Surgical procedures performed were superficial parotidectomy (nerve sparing), completion parotidectomy (operation following previous incomplete procedure), radical parotidectomy (nerve sacrificing), extended radical parotidectomy (sacrificing adjacent muscles and soft tissue such as skin depending upon local extension of the disease). Neck dissection as part of the procedure was offered to those with tumor size of >3 cm, clinically involved lymph nodes, nodes found to be positive during intraoperative frozen sections, and high-grade malignancy.

Similarly, adjuvant radiotherapy was offered to those with high-grade malignancy, close or positive resection margins, and tumor size >4 cm, and positive lymph nodes.

Variables such as patient age, gender, clinical and pathological staging, final histology, grading, type of treatment modality used, the extent of neck dissection, margin status, and site of recurrence were recorded and evaluated. We have grouped patients into early (T1-T2) and locally advanced (T3-T4) disease stages to avoid dispersing the data. Patients were also categorized into clinically node negative and positive as well as pathologically node negative and positive groups to analyze survival.

Data were analyzed using IBM SPSS Statistics for Windows, Version 20.0 (released 2011, IBM Corp. Armonk, NY). Kaplan Meier curves were used to analyze survival data.

The study was reviewed by the Institutional Review Board, and the exemption was granted by the Ethical Review Committee of Shaukat Khanum Memorial Cancer Hospital and Research Center, Lahore, Pakistan.


We retrospectively analyzed the medical records of 209 patients diagnosed with malignant parotid neoplasms. There were 119 men and 94 women. One hundred sixty-four patients were primarily treated with surgery or surgery followed by radiotherapy in our hospital while 39 patients underwent operations in a different facility but were given adjuvant treatment in our clinic. The median patient age at diagnosis was 40 years. The median follow-up was 24 months. Table 1 shows the clinical and pathological staging, histology, type of parotidectomy, and treatment modality used. Clinical tumor stage showed cT1 (49 cases), cT2 (65 cases), cT3 (31 cases), and cT4 (64 cases). Pathological classification showed pT1 (43 cases), pT2 (60 cases), pT3 (38 cases), and pT4 (23 cases).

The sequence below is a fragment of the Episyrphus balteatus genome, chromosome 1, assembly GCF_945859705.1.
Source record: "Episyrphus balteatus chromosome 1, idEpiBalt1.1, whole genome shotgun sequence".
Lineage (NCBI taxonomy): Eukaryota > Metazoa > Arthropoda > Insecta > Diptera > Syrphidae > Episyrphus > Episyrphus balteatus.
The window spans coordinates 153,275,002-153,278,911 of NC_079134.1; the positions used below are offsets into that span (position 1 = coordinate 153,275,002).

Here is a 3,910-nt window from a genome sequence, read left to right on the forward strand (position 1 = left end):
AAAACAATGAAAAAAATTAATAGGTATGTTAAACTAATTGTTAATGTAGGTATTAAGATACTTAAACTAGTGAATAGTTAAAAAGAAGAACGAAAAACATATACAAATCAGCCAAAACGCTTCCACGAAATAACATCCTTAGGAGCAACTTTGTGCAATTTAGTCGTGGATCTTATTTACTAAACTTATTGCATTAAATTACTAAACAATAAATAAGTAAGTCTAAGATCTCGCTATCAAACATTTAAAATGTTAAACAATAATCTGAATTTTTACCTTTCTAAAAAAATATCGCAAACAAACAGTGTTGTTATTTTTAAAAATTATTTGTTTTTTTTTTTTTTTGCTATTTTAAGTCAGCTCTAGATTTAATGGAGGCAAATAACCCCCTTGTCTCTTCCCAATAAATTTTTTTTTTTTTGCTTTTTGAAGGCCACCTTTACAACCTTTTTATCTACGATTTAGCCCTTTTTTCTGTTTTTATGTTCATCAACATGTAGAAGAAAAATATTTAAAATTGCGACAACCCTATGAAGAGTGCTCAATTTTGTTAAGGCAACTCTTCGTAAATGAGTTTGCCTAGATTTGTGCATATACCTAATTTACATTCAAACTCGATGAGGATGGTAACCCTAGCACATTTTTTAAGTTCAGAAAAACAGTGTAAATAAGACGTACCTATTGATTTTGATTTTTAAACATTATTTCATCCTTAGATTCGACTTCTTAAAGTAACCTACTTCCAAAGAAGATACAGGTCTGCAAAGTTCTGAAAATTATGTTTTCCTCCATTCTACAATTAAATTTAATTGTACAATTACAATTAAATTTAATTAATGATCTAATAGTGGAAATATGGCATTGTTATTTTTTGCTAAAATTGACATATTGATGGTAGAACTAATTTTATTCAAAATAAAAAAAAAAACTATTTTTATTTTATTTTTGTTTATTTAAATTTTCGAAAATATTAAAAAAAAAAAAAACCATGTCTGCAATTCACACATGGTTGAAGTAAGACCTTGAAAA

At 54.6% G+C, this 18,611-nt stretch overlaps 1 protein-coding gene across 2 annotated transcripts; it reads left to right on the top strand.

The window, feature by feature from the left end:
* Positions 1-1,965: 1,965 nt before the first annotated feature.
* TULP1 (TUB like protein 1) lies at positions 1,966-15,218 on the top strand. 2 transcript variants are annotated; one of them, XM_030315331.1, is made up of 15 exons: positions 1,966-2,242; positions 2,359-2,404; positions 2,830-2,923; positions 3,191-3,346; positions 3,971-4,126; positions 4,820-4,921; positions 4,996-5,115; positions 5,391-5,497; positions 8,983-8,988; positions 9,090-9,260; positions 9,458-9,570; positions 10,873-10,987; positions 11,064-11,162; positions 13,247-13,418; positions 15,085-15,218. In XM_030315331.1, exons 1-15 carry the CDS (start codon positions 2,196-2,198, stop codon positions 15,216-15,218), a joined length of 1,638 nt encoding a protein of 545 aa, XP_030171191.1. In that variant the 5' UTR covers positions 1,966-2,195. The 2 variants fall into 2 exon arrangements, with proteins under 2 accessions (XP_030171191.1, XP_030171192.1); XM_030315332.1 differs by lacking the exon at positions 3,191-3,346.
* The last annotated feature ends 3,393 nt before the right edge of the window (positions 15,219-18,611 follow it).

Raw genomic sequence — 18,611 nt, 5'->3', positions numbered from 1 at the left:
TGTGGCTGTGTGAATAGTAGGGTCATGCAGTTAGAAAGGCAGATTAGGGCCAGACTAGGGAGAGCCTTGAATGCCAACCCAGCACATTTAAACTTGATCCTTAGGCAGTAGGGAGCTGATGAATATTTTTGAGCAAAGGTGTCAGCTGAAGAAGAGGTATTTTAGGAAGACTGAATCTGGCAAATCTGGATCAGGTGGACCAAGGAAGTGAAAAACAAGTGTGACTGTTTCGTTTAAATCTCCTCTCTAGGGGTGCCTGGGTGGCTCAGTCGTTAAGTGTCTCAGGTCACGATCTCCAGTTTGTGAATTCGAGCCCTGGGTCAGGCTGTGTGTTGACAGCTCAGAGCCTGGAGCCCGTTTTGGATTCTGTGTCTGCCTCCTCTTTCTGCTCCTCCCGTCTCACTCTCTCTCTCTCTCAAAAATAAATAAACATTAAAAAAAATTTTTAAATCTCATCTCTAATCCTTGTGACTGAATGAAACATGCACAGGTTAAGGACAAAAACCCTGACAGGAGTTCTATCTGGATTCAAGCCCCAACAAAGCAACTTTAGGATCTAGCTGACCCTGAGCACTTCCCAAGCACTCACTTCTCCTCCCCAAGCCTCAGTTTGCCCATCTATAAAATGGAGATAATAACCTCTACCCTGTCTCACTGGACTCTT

Eighty-two patients received superficial parotidectomy, 71 patients received complete parotidectomy, nine patients received radical parotidectomy, and two patients received extended radical parotidectomy.

Forty-one patients received neck dissection as part of the procedure, and 36 of those were classified as pN+ while five were classified pN0.

Histology revealed mucoepidermoid carcinoma to be the most common malignancy (with a 50% incidence rate) followed by adenoid cystic carcinoma (10.5%) and adenocarcinoma (9.6%). Only 23 patients received surgery alone while 141 patients received surgery followed by radiotherapy. Thirty-nine patients underwent operations in a different facility, and these patients received postoperative radiotherapy in the presence of adverse conditions such as a close/positive margin, high-grade malignancy, tumor size >4 cm, facial nerve involvement, and extra-parenchymal extension. The median postoperative radiotherapy dose was 60 Gy on the parotid gland and 55 Gy on the neck. Adjuvant chemotherapy was used in select patients who had gross lymph nodal involvement.

The five-year and 10-year overall survival was 68% and 45%, respectively, for all the patients (Figure 1). The five-year and 10-year survival rates were 78% and 54%, respectively, for those treated exclusively in our hospital (Figure 2). Variables, which have statistical significance on survival, were age (categorized as either <50 or >50 years; p = 0.029), grade (high vs low; p < .001), pathological nodal involvement (pN0 vs pN+; p < .001), and pathological tumor size (pT1-2 vs pT3-4; p < 0.001) as shown in Table 2 and Figures 3-5. Multivariate analysis showed age above 50 years, high grading, advanced pathological stage, and nodal involvement to be significant factors affecting survival (Table 3). The 5-year survival of patients who were previously treated outside our hospital has not shown promising results in terms of survival (Figure 6).